Another striking difference between the two aside from the breadth of information data science has over statistics, is that statistics quantify not only finite possibilities but, well, possibilities, whether certain or uncertain.
Data science, on the other hand, thanks to other fields that focus on improving prediction like machine learning and AI, can make more definite quantifiable interpretations because of these.
It is still vital to learn statistics as one needs to understand fundamental statistical concepts like regression, hypothesis testing, conditional probability (Bayesian Thinking), probability theory, and distributions, among many others.
Video Clip 4: What is the Role of Mathematics in Data Science?
Intellipaat YouTube Channel. July 7, 2020
Processes of Data Science
1. Data Acquisition
This is more commonly known as Data Collection. This is where data sets in the form of comma-separated value (CSV) formats, SQL tables, Excel files, or text files come in. Python allows data scientists to create their own or call datasets from the web, while newer packages of R like Rvest or Magrittr also enable one to gather, clean, and divvy up the information contained within the data sets.
2. Data Exploration
Of course, once you’ve collected data, the next logical step is to explore what you’ve got, and skim through the data, if you will. Exploring data is like looking at and studying data that has been transferred to a spreadsheet or a table.
But instead of using apps like Excel, which, by the way, is also memory-intensive, Python and R both have their functionalities that help optimize this intensive step. Python has its Panda library, while R has its deeply rooted foundation in statistics and offers statistical tools and analysis to your data.
3. Data Modelling and Visualization
Both these steps aim to represent data with minor differences visually. Think of Data Modeling to classify and store data and visually represent the relationships between the data groups or types. On the other hand, data visualization is exactly what the words imply – visualization – illustrating or explaining the results through diagrams, photos, tables, and other visual aids.
How to Become a Data Scientist if You’re…
1. An Undergraduate
A bachelor’s degree in data science is the most straightforward answer here. But you can also major in I.T., mathematics, physics, computer science, or even computer engineering. These can give you a solid background in data science. You can learn the rest of the hard skills not taught in your majors through other means like online classes, MOOCs, or short courses, or on the job itself.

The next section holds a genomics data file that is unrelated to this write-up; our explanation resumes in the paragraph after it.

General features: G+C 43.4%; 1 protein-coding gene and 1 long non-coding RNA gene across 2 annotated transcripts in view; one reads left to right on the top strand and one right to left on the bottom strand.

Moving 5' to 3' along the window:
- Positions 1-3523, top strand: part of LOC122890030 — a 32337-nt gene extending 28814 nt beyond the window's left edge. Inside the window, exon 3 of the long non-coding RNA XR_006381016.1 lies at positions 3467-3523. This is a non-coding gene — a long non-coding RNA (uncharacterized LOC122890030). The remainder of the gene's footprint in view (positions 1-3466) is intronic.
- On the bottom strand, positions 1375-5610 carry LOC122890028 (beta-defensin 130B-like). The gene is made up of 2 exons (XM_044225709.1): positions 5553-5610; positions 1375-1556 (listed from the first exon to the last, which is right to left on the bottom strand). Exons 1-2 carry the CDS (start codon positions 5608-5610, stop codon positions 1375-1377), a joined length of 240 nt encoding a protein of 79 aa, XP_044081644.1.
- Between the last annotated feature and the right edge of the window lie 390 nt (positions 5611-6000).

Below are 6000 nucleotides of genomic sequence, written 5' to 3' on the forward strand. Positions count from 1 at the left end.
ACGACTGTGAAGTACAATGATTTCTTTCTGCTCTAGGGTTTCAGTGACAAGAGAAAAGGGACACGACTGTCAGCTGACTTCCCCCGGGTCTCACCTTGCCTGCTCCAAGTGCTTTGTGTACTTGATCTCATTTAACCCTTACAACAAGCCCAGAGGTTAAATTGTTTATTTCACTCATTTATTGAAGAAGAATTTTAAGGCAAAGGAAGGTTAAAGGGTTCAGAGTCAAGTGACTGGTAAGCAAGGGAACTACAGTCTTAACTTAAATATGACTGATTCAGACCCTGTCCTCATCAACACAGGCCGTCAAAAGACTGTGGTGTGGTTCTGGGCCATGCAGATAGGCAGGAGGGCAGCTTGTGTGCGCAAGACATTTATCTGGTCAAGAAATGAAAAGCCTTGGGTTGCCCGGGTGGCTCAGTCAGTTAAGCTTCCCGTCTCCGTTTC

2. An Experienced Professional or a Career-Shifter
If you’re an experienced professional in I.T., programming, statistics, mathematics, software engineering, and the like, there’s not much transitioning needed. Learning materials for Python, R, or statistics for data science (whichever competency you need to know) are abundant online. Just make sure you learn from reputable sources like known MOOC sites. Read reviews before enrolling.
If you’re a career-shifter, no problem! The same advice goes out to you guys, but of course, the road will be longer and probably harder depending on your level of background knowledge on vital hard skills such as programming, coding, or statistics.
The field of Data Science is all about what you can bring to the table and collaboration. Of course, you need to be equipped with any of the basic skills like Python, R, and statistics, or all of them, but having experience working within a team and in an industry that could greatly benefit from data science aside from the business and financial world like healthcare or the military sciences, are sure assets.
At the core of this interdisciplinary field is teamwork and collaboration – professionals with different backgrounds and levels of expertise in data science working together in scavenging for bits and pieces of data to put them together to paint a picture of what’s going on and what to do best. This is what data science is in a nutshell.